test Browse by Author Names Browse by Titles of Works Browse by Subjects of Works Browse by Issue Dates of Works
       

Advanced Search
Home   
 
Browse   
Communities
& Collections
  
Issue Date   
Author   
Title   
Subject   
 
Sign on to:   
Receive email
updates
  
My Account
authorized users
  
Edit Profile   
 
Help   
About T-Space   

T-Space at The University of Toronto Libraries >
University of Toronto at Scarborough >
Social Sciences >
Sociology >

Please use this identifier to cite or link to this item: http://hdl.handle.net/1807/10365

Title: Discarded Daughters: The Patriarchal Grip, Dowry Deaths, Sex Ratio Imbalances & Foeticide in India
Authors: Sev'er, Aysan
Keywords: DOWRY, DOWRY HARASSMENT, DOWRY MURDER, INDIA, FOETICIDE,INFANTICIDE, SEX RATIO, PATRIARCHY
Issue Date: May-2008
Publisher: Pristine Publications
Citation: Women's Health and Urban Life, Vol 7 (1), pg. 56-75
Abstract: This work on dowry murders and sex ratio imbalances in India is embedded in a much larger study that compares and contrasts extreme forms of violence against women in India, Pakistan, Oman and Turkey. The portion presented here is a modest slice on India, based on secondary analysis of the news media, government documents and face-to-face interviews with 37 Delhi-based women’s organizations, 12 International NGOs and interviews with 12 Delhi-based academics. First, I will review the historical roots of dowry, touch upon the increasing numbers of dowry deaths, especially in some central and Northeastern Indian states. I will also review the alarming increase in sex ratio imbalances and establish a conceptual link with dowry violence. I will end with summarizing what is already being done at the governmental and NGO levels, but also propose reasons why these efforts may not have been sufficient to curb or reverse the violence.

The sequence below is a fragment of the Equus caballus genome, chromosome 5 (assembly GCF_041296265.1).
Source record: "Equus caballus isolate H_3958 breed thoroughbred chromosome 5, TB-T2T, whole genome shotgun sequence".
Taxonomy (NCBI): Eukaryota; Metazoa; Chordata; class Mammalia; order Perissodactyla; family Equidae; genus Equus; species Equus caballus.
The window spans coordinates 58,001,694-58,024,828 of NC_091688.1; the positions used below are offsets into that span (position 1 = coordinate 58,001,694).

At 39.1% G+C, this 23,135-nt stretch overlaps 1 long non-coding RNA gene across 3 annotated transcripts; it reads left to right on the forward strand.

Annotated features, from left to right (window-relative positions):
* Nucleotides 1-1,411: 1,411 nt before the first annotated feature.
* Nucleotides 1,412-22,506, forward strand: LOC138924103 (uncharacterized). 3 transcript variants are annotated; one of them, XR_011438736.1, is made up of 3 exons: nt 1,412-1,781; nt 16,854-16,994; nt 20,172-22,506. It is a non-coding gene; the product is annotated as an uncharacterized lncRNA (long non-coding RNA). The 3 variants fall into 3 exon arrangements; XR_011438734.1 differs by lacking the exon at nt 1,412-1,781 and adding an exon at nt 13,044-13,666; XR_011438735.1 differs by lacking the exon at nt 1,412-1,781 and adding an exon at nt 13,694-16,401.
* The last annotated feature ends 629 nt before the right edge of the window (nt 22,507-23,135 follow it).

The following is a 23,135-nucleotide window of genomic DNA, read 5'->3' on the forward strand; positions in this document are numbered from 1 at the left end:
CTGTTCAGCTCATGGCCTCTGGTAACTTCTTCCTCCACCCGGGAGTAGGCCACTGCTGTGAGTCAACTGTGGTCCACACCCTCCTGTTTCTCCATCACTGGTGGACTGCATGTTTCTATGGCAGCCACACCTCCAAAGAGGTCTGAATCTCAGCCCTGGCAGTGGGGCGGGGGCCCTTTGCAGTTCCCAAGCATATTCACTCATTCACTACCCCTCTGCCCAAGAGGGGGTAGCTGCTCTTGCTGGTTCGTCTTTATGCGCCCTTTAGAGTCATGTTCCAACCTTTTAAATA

URI: http://hdl.handle.net/1807/10365
Appears in Collections:Sociology

Files in This Item:

File Description SizeFormat
Sever_discarded_daughter.pdf166.34 kBAdobe PDF
View/Open

Items in T-Space are protected by copyright, with all rights reserved, unless otherwise indicated.

uoft